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The following are highlights that will help explain the Neighbor Notification Law as it relates to commercial applicators and how to comply with the law.
- The Neighbor Notification Law requires Commercial Lawn Applicators to give written notice to abutting properties with a property boundary within 150 feet of certain pesticide applications (principally spray, dust or powders) to the ground, trees or shrubs on private outdoor property. The written notice must be delivered no less than 48 hours prior to such an application and must include the following information in at least 12 point type:
- the address where the application is to take place;
- the name, telephone number, and pesticide business registration number or pesticide applicator certification identification number of the person applying or supervising the pesticide application;
- the specific date of each scheduled application and two alternative dates, if weather or other conditions prevent application on the original scheduled date;
- the product name and the United States Environmental Protection Agency (EPA) registration number for each pesticide that is applied;
- a prominent statement that reads:
This notice is to inform you of a pending lawn care pesticide application to a neighboring property. You may wish to take precautions to minimize pesticide exposure to yourself, family members, pets or family possessions. Further information about the product or products being applied, including any warnings that appear on the labels of such pesticides that are pertinent to the protection of humans, animals or the environment, can be obtained by calling the National Pesticide Telecommunications Network at 1-800-858-7378 or the New York State Department of Health Center for Environmental Health information line at 1-800-458-1158.
- A commercial lawn application is any application of pesticide to ground, trees, or shrubs on private or public outdoor property. The following applications are NOT considered to be commercial lawn applications:
- The application of pesticides on agricultural commodities, golf courses, turf farms, or cemetery lawns
- Residential application of pesticides to your own property
- The application of pesticides around or near the foundation of a building for the purpose of indoor pest control
- The application of pesticides by or on behalf of agencies
- The regulations offer exemptions from the requirement for 48 hour written notice if the applicator uses one or more of several pesticides including the following:
- The application of anti-microbial pesticides as defined by FIFRA in 7 U.S.C. sections 136 (mm) and 136 Q (h)(2);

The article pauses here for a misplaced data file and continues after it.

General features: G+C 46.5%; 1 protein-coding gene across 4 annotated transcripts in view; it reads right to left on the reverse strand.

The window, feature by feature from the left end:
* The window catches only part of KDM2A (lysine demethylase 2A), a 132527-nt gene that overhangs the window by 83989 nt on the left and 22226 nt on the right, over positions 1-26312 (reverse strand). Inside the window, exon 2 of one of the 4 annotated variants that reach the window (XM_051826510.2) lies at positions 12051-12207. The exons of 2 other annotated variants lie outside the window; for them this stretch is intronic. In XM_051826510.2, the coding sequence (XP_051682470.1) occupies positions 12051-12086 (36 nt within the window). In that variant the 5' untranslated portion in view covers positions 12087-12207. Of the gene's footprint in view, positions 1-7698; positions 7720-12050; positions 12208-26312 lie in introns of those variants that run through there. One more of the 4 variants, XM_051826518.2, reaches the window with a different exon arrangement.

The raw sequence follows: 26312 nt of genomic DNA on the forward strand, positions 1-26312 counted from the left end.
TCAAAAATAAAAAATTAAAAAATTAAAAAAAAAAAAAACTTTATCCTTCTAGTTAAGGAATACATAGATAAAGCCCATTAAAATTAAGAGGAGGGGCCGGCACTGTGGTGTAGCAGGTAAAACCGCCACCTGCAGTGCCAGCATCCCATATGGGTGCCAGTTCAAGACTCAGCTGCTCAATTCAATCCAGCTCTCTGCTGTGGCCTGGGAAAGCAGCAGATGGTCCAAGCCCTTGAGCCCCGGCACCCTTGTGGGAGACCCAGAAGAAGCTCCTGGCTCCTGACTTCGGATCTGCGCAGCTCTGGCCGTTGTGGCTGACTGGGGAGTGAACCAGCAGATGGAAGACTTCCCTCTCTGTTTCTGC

- The use of an aerosol product with a directed spray, not including foggers or aerosol products which discharge to a wide area, in containers of eighteen fluid ounces or less, when used to protect individuals from an imminent threat from stinging or biting insects such as venomous spiders, bees, wasps or hornets;
- The use of non-volatile insect or rodent bait in a tamper resistant container;
- The application of a pesticide classified by the United States Environmental Protection Agency as an exempt material under 40CFR Part 152.25 ("minimum risk pesticides");
- The application of a pesticide which the United States Environmental Protection Agency has determined satisfies its reduced risk criteria, including a biopesticide;
- The use of boric acid and disodium octaborate tetrahydrate;
- The use of horticultural soaps and oils that do not contain synthetic pesticides or synergists;
- The application of a granular pesticide, where granular pesticide means any ground applied solid pesticide that is not a dust or powder;
- The application of a pesticide by direct injection into a plant or the ground;
- The spot application of a pesticide, where spot application means the application of pesticides in a manually pressurized or non-pressurized container of thirty-two ounces or less to an area of ground less than nine square feet;
- An emergency application of a pesticide when necessary to protect against an imminent threat to human health, as declared by the Commissioner of Health.
There may be many instances in which people do not want to receive notices of nearby commercial lawn applications. The regulations are flexible for such people. Every household has the right to receive the written notice; however an individual is free to work out an arrangement with a pesticide application company to refuse or avoid further notices.
- Penalties for Commercial Applicators in violation of this law are up to a maximum of:
- $5,000 fine for the first violation;
- $10,000 fine for the second violation and subsequent violations;
These penalties may be levied only after a hearing or opportunity to be heard.
This page is intended to provide highlights of the neighbor notification law. Review a full copy of the law to ensure you are in compliance.
If you have any questions or would like additional information, or a full copy of the law, please call the Erie County Department of Health at 716-961-7524.